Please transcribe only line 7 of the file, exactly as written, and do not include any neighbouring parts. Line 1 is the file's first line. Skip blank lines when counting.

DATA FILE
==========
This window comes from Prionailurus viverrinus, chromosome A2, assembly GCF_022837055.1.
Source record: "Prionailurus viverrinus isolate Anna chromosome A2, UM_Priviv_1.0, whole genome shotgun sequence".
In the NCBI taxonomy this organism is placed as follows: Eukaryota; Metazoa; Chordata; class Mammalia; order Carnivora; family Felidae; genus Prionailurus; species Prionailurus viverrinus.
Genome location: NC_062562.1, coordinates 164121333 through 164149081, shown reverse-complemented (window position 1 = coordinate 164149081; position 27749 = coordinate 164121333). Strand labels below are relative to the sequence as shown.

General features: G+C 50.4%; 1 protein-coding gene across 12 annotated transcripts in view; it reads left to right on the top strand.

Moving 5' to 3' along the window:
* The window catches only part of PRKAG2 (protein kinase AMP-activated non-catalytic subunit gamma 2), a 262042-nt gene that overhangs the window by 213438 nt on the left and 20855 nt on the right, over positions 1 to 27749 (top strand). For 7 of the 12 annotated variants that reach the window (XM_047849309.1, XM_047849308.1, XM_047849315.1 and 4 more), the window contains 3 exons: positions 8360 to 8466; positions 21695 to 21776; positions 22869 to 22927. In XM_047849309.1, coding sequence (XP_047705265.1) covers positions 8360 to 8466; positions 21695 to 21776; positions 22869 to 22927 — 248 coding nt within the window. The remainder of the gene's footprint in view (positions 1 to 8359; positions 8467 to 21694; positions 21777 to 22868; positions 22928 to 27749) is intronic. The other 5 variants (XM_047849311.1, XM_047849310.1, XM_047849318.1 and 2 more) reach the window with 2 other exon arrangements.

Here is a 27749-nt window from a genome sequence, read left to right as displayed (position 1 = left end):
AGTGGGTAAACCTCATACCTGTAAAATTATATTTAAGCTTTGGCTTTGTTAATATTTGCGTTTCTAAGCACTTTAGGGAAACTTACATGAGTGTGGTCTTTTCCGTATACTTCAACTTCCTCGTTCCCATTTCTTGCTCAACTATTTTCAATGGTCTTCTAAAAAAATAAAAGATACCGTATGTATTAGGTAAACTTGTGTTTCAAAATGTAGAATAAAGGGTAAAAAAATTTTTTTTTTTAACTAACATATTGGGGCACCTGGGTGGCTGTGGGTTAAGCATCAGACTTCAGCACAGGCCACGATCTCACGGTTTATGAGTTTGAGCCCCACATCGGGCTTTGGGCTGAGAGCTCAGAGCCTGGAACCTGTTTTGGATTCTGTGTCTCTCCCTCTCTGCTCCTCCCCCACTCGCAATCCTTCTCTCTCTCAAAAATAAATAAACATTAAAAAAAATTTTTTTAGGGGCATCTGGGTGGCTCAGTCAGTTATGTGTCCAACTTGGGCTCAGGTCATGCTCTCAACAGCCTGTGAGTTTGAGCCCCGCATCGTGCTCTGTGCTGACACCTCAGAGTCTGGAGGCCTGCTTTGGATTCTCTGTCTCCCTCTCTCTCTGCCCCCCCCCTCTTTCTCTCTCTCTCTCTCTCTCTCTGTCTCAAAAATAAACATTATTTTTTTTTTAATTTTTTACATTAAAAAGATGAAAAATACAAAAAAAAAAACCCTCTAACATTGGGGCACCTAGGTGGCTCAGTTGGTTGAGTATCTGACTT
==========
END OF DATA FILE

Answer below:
* The window catches only part of PRKAG2 (protein kinase AMP-activated non-catalytic subunit gamma 2), a 262042-nt gene that overhangs the window by 213438 nt on the left and 20855 nt on the right, over positions 1 to 27749 (top strand). For 7 of the 12 annotated variants that reach the window (XM_047849309.1, XM_047849308.1, XM_047849315.1 and 4 more), the window contains 3 exons: positions 8360 to 8466; positions 21695 to 21776; positions 22869 to 22927. In XM_047849309.1, coding sequence (XP_047705265.1) covers positions 8360 to 8466; positions 21695 to 21776; positions 22869 to 22927 — 248 coding nt within the window. The remainder of the gene's footprint in view (positions 1 to 8359; positions 8467 to 21694; positions 21777 to 22868; positions 22928 to 27749) is intronic. The other 5 variants (XM_047849311.1, XM_047849310.1, XM_047849318.1 and 2 more) reach the window with 2 other exon arrangements.